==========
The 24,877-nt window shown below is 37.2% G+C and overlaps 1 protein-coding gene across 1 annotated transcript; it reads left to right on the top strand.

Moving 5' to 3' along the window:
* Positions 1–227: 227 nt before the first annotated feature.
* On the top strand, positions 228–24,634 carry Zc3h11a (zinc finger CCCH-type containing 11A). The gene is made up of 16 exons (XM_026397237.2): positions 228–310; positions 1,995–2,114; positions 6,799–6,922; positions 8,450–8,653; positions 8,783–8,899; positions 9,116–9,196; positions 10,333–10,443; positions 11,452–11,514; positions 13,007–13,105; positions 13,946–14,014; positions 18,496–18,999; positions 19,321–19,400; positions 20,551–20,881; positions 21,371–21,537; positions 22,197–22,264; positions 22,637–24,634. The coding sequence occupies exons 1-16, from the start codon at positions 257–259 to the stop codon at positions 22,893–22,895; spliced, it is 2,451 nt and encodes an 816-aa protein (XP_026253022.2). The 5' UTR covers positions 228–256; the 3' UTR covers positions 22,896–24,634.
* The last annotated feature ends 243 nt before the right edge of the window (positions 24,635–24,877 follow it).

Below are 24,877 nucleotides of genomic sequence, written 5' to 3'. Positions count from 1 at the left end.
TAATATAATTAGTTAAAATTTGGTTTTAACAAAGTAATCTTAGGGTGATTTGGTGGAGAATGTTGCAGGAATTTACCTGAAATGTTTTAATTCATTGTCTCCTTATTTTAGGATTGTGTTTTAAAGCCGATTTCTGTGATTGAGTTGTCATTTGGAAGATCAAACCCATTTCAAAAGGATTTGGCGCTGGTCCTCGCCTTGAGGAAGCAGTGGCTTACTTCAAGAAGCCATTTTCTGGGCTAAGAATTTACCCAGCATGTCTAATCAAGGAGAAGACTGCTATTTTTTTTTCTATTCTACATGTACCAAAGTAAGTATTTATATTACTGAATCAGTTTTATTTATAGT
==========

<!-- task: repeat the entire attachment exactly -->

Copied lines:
The 24,877-nt window shown below is 37.2% G+C and overlaps 1 protein-coding gene across 1 annotated transcript; it reads left to right on the top strand.

Moving 5' to 3' along the window:
* Positions 1–227: 227 nt before the first annotated feature.
* On the top strand, positions 228–24,634 carry Zc3h11a (zinc finger CCCH-type containing 11A). The gene is made up of 16 exons (XM_026397237.2): positions 228–310; positions 1,995–2,114; positions 6,799–6,922; positions 8,450–8,653; positions 8,783–8,899; positions 9,116–9,196; positions 10,333–10,443; positions 11,452–11,514; positions 13,007–13,105; positions 13,946–14,014; positions 18,496–18,999; positions 19,321–19,400; positions 20,551–20,881; positions 21,371–21,537; positions 22,197–22,264; positions 22,637–24,634. The coding sequence occupies exons 1-16, from the start codon at positions 257–259 to the stop codon at positions 22,893–22,895; spliced, it is 2,451 nt and encodes an 816-aa protein (XP_026253022.2). The 5' UTR covers positions 228–256; the 3' UTR covers positions 22,896–24,634.
* The last annotated feature ends 243 nt before the right edge of the window (positions 24,635–24,877 follow it).

Below are 24,877 nucleotides of genomic sequence, written 5' to 3'. Positions count from 1 at the left end.
TAATATAATTAGTTAAAATTTGGTTTTAACAAAGTAATCTTAGGGTGATTTGGTGGAGAATGTTGCAGGAATTTACCTGAAATGTTTTAATTCATTGTCTCCTTATTTTAGGATTGTGTTTTAAAGCCGATTTCTGTGATTGAGTTGTCATTTGGAAGATCAAACCCATTTCAAAAGGATTTGGCGCTGGTCCTCGCCTTGAGGAAGCAGTGGCTTACTTCAAGAAGCCATTTTCTGGGCTAAGAATTTACCCAGCATGTCTAATCAAGGAGAAGACTGCTATTTTTTTTTCTATTCTACATGTACCAAAGTAAGTATTTATATTACTGAATCAGTTTTATTTATAGT